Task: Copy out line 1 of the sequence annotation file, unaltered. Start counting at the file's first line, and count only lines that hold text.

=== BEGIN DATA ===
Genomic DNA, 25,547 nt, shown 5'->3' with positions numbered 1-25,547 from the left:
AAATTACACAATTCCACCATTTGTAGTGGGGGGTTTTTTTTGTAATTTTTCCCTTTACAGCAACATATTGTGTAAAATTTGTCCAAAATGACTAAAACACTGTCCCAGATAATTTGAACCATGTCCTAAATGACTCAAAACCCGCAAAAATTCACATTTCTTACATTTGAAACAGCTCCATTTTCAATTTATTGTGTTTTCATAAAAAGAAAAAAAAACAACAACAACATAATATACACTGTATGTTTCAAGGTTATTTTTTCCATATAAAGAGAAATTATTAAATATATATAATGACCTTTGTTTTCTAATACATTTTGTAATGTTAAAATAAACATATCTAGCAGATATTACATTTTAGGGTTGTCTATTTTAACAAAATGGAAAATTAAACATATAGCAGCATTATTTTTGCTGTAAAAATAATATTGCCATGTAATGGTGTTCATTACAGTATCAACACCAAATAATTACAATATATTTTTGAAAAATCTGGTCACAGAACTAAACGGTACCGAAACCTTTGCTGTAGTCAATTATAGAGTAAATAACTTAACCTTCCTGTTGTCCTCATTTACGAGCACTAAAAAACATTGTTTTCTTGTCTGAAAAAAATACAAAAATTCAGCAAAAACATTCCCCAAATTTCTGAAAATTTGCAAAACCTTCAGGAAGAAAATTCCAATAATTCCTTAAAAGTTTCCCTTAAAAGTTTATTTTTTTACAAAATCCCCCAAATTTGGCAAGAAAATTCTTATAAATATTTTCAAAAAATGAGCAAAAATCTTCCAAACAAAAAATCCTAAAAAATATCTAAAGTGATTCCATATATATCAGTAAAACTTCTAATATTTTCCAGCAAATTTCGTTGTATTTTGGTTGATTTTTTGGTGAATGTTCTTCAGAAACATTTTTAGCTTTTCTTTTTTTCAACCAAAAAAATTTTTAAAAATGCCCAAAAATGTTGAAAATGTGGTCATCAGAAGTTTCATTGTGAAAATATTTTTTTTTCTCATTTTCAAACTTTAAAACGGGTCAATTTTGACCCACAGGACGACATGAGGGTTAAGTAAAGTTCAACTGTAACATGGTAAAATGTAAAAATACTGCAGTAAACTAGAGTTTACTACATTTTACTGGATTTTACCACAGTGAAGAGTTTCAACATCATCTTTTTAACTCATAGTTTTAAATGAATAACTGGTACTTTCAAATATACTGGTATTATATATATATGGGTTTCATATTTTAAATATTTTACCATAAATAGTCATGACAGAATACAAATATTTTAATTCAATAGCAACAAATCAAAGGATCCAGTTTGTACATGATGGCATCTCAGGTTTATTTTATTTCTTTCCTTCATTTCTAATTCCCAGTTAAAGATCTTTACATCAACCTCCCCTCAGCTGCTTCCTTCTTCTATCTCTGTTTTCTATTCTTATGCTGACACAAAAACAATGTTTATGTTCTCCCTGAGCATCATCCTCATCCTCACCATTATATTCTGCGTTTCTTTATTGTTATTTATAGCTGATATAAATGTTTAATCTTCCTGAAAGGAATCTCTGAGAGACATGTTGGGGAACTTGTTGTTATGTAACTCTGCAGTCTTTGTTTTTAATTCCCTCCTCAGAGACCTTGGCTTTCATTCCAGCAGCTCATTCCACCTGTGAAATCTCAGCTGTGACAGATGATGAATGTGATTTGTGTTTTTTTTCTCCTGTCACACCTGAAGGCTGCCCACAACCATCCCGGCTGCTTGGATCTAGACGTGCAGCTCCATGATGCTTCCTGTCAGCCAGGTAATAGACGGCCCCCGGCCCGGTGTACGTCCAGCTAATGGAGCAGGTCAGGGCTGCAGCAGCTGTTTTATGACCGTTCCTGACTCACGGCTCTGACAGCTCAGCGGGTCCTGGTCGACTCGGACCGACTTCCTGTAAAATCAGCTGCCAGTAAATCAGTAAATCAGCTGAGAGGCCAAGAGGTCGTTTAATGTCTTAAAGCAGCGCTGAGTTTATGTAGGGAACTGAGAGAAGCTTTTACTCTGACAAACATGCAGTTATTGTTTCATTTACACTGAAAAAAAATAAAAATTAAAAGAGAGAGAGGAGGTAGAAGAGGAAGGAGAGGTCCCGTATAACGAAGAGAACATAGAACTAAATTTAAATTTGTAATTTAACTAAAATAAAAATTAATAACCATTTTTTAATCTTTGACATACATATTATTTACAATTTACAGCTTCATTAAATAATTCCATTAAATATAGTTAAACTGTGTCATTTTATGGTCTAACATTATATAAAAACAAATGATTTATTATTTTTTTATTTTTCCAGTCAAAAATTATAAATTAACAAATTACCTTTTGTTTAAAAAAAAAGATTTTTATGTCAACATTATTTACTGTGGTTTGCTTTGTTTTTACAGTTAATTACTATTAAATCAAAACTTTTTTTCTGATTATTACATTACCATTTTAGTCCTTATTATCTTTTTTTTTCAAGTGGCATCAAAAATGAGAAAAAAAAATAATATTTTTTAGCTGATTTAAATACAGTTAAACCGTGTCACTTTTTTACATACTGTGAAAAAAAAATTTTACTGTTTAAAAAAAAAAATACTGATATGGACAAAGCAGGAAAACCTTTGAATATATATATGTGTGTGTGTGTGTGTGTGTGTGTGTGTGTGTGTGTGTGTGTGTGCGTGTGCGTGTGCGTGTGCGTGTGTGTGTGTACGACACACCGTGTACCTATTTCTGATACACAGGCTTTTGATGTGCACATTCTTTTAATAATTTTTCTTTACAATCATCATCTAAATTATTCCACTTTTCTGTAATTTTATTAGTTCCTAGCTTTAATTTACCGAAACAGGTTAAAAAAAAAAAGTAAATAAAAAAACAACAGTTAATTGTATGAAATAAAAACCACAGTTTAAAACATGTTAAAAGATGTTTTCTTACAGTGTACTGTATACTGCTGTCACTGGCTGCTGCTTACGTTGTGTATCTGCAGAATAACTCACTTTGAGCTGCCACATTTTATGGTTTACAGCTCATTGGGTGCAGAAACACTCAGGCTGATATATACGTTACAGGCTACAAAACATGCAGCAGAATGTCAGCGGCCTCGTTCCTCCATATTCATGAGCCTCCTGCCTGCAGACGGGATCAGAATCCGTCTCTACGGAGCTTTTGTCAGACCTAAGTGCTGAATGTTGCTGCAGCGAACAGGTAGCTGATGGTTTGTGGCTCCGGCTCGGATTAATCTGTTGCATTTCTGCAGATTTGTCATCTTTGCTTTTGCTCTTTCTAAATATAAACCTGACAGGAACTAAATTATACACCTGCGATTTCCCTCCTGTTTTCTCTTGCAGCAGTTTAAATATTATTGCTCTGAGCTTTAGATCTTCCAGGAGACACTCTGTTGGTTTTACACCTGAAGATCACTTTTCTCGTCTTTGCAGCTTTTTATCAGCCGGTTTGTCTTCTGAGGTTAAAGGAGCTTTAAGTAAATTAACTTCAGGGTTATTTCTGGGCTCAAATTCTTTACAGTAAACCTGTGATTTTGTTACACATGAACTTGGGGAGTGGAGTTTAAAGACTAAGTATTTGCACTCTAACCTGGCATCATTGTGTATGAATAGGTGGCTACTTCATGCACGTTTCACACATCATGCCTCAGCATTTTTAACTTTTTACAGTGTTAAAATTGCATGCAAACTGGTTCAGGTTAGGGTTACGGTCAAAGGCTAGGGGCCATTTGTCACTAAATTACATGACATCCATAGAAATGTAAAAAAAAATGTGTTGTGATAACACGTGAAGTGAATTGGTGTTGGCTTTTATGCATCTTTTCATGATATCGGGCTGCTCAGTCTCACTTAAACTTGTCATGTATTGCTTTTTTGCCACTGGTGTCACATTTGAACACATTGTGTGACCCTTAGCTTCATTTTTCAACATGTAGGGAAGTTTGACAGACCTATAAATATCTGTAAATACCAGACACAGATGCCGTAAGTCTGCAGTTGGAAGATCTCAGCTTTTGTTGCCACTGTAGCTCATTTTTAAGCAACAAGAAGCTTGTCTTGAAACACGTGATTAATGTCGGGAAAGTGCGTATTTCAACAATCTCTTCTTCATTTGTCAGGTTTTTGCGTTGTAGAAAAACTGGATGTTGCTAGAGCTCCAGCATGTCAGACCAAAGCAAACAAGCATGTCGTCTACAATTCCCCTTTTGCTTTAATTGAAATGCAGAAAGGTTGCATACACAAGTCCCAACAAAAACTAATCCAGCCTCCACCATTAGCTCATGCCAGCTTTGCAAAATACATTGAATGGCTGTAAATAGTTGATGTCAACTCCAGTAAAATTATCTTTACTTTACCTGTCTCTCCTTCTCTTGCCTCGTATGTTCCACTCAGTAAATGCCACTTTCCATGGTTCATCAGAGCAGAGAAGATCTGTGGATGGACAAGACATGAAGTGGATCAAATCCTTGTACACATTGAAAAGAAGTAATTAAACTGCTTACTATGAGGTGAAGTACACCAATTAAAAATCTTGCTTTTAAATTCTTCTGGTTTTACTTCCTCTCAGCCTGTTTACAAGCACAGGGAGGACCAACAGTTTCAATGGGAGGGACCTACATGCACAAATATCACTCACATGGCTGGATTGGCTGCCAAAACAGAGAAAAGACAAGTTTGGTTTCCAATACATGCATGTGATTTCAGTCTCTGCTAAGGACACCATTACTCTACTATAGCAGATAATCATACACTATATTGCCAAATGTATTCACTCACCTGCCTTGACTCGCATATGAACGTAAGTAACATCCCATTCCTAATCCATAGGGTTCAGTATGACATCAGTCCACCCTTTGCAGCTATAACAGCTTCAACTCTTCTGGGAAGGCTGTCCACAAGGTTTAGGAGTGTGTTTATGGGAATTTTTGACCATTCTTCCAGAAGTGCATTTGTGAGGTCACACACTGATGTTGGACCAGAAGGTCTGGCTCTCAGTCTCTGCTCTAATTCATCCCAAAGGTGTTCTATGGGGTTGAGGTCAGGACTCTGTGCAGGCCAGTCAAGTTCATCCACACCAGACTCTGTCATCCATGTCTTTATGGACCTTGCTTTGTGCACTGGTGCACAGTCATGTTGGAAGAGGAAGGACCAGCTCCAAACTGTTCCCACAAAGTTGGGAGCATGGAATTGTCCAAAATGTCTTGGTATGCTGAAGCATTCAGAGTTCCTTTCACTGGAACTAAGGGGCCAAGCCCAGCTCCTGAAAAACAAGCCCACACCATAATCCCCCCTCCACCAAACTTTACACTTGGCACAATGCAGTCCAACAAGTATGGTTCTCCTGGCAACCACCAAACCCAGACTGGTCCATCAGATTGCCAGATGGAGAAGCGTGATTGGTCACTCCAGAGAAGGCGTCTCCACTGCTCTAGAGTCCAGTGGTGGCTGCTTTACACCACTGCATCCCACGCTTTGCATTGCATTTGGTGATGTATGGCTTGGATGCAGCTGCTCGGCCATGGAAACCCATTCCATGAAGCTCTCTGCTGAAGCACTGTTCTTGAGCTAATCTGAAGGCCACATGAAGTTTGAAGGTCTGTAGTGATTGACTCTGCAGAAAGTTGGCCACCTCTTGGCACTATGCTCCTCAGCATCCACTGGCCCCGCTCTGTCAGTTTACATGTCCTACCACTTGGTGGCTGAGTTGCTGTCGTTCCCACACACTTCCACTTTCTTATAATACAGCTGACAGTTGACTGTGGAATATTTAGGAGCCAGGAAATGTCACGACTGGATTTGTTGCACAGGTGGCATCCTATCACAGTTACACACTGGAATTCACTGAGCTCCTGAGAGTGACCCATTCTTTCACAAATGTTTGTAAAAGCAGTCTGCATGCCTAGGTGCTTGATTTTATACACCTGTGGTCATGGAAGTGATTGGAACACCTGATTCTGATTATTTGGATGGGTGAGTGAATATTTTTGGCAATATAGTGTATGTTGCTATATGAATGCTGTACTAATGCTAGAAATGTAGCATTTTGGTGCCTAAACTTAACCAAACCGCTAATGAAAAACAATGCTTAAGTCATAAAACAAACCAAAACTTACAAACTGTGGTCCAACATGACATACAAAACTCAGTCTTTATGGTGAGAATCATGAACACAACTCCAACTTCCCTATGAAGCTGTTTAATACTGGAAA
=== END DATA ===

Genomic DNA, 25,547 nt, shown 5'->3' with positions numbered 1-25,547 from the left: